New York Times upgrades comments with Facebook

The New York Times unveiled a new online commenting system today. Jeff Sonderman of Poynter and Chris O’Shea of FishbowlNY cover the changes pretty thoroughly — as does Chris Lefkow of Agence-France Presse, who interviewed me for his story.

The Times deserves a lot of credit for taking comments seriously enough to do a rethink. The centerpiece to its new policy is that “trusted commenters” — invitation-only contributors with a track record of being thoughtful and civil — will be able to post without pre-screening as long as they are willing to do so using their Facebook accounts.

Why does Facebook matter? Yes, it’s the social network that we all love to hate. But it also requires its users to provide their real names. And we’ve all become accustomed to behaving a certain way on Facebook.

We share our pictures, we wish each other a happy birthday, we send cheery messages to friends from high school whom we haven’t seen in years. All of this is the antithesis of the nutty, often racist comments that pollute many newspaper sites.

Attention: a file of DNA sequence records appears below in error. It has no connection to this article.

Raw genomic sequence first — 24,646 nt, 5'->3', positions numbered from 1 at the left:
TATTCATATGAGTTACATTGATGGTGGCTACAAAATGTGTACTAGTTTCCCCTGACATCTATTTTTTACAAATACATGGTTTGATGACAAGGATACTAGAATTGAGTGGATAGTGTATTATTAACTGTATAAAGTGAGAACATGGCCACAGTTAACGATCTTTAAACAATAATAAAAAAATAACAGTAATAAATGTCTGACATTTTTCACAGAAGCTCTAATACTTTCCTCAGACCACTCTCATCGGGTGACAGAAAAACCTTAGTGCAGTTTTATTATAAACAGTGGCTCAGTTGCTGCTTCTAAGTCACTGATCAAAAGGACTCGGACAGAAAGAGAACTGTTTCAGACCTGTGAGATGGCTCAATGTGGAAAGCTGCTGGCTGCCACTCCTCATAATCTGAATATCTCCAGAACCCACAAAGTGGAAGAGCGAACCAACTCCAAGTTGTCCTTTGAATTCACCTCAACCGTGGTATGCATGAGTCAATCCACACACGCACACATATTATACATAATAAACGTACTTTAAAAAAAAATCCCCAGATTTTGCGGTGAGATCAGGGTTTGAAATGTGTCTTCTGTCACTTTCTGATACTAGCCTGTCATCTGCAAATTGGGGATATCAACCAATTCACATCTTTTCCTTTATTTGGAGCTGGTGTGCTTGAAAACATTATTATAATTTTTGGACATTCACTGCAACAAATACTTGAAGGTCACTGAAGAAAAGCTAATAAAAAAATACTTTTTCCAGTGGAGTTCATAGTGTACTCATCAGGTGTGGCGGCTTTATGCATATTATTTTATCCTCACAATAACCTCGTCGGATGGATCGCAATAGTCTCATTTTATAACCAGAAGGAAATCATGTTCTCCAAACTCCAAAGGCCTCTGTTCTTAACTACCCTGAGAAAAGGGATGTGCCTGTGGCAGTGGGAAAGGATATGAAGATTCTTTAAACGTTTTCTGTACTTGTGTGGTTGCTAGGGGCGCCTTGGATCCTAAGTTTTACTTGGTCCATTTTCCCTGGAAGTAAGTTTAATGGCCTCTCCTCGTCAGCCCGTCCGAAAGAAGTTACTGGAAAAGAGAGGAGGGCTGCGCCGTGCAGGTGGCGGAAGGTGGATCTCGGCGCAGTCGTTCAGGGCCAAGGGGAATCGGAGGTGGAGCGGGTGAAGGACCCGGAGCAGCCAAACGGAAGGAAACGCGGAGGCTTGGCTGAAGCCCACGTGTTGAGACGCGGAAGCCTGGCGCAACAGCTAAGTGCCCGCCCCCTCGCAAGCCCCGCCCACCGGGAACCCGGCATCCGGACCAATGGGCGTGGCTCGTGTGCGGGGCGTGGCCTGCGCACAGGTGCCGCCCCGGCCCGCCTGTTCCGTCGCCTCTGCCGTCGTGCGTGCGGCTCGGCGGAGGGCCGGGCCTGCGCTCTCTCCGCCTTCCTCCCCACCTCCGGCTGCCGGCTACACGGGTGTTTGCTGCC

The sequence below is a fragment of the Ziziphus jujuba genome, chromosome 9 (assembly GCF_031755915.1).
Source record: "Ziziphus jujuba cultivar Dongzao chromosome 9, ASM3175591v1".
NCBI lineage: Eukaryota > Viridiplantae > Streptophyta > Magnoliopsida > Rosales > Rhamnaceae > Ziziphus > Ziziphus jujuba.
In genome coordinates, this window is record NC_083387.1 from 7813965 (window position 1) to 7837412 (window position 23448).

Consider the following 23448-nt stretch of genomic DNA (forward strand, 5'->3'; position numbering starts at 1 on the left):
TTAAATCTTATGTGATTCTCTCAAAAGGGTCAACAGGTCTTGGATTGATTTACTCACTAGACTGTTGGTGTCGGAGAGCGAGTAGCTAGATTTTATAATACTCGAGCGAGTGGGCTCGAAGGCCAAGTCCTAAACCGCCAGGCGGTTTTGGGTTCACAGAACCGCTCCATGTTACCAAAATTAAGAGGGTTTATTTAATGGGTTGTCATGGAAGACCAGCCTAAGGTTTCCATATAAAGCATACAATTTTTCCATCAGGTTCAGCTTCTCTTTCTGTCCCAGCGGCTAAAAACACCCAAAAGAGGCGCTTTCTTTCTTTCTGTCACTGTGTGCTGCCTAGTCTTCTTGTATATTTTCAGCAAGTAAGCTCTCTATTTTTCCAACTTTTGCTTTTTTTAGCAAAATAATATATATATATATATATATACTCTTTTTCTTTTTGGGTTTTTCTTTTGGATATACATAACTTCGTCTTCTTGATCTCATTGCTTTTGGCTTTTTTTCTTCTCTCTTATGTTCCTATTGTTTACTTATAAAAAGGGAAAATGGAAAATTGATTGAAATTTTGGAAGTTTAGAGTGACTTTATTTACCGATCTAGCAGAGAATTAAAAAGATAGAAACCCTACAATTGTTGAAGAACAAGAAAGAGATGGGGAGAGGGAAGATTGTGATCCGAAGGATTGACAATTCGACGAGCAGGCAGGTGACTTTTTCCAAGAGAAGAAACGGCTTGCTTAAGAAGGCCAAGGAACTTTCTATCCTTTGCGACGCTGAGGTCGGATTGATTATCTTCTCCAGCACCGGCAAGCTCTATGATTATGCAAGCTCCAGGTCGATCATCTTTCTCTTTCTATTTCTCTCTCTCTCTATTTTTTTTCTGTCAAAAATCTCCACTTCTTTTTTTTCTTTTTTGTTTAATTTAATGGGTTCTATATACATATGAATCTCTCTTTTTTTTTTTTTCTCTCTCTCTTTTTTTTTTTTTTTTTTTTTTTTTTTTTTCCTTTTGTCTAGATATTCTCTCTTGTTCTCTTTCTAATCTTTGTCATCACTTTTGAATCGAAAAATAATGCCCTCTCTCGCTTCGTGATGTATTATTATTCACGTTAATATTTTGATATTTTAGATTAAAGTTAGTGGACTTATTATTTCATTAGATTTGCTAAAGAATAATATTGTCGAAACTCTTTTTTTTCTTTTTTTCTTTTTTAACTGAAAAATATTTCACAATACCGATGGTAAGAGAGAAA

Comments matter. They can be a way for news organizations to establish a community and carry on a conversation with their audience. They haven’t worked out as we might have hoped 10 years ago. But that’s no reason not to keep trying.

7 thoughts on “New York Times upgrades comments with Facebook

  1. Mike Benedict

    As much as some would like to believe otherwise, plenty of identities on Facebook as a phony as a three dollar bill.

    1. Dan Kennedy

      Mike: More are real than not. Although the Times actually isn’t going this far, I think requiring people to use their Facebook accounts to comment on newspaper websites would solve 95 percent of the problem. And as we all know, solving the last 5 percent often takes just as much effort as the first 95, and isn’t worth it.

  2. It’s coincidence … at least, I *think* it’s coincidence … but the Nashua Telegraph rolled out its new, Facebook-based comment system today. Not quite as fancy as the Times’ system, alas.

  3. I’m not really convinced that this will solve 95% of the problem. Many individuals, including some that I know, use the social sites only to bookmark a website that they are promoting, and under a different name. Some hire outside firms to post these bookmarks and they use whatever name suits their fancy. I guess you have to start somewhere, and if you don’t try it, you may never know. Good luck.

  4. L.K. Collins

    Much prefer the “page” approach than the new “more” tab

    We’ll just have to wait an see how it works with comments on Krugman’s columns. Don’t think it will be an improvement.

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